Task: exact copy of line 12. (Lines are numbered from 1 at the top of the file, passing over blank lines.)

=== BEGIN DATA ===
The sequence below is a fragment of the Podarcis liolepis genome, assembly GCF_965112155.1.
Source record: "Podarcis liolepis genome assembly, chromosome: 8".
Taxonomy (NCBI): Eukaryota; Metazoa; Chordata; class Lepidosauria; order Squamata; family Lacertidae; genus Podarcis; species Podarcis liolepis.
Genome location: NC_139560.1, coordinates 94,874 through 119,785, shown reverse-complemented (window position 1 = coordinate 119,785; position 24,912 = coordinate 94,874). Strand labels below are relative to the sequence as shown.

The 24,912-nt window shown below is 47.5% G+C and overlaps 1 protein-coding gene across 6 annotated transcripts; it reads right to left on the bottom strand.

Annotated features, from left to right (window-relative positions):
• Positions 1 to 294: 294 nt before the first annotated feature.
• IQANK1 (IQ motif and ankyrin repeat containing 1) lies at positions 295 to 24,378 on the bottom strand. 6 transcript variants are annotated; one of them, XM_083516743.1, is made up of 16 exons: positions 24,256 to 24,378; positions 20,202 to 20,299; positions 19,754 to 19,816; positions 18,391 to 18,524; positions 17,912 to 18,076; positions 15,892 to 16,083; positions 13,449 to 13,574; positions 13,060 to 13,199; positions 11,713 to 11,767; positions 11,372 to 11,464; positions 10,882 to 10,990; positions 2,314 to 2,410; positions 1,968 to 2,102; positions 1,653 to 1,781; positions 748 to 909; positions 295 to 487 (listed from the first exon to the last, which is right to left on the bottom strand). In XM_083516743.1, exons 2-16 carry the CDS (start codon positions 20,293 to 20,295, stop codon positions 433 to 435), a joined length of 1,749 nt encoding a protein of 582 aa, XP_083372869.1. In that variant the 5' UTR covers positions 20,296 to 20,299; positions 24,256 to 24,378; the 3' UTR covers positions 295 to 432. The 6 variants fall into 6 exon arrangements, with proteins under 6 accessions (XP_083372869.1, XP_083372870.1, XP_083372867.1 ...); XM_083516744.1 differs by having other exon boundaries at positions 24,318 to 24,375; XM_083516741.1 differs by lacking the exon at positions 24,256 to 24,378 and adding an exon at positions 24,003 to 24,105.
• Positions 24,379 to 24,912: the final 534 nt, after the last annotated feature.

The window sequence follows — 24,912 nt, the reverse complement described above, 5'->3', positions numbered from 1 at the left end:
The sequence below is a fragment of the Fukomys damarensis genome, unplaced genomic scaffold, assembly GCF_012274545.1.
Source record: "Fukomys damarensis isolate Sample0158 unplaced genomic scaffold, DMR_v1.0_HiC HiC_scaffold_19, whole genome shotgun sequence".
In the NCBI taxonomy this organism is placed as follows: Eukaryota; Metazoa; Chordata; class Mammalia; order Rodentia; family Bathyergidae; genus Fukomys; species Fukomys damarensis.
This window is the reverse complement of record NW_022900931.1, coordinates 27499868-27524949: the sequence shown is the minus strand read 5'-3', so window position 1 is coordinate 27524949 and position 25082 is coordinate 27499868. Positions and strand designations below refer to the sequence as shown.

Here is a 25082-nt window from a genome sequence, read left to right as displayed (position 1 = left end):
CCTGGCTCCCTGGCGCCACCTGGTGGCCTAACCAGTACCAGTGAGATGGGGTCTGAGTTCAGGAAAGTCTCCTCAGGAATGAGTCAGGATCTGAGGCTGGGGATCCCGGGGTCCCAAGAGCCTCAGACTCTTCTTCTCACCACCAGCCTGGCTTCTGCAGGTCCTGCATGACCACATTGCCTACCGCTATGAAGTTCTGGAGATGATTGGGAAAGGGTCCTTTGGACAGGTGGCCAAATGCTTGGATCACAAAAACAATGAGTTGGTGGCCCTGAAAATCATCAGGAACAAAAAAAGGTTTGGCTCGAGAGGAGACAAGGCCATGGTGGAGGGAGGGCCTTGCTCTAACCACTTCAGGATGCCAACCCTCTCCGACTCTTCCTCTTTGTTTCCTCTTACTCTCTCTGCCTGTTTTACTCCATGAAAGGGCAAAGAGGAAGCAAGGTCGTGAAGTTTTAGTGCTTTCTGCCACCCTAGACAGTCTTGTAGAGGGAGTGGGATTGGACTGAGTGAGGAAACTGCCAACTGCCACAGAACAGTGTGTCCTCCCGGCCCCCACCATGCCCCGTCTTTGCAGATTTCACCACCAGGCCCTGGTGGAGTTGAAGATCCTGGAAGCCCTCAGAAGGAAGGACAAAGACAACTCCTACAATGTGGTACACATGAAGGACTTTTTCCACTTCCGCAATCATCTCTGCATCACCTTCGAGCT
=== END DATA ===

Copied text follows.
Source record: "Fukomys damarensis isolate Sample0158 unplaced genomic scaffold, DMR_v1.0_HiC HiC_scaffold_19, whole genome shotgun sequence".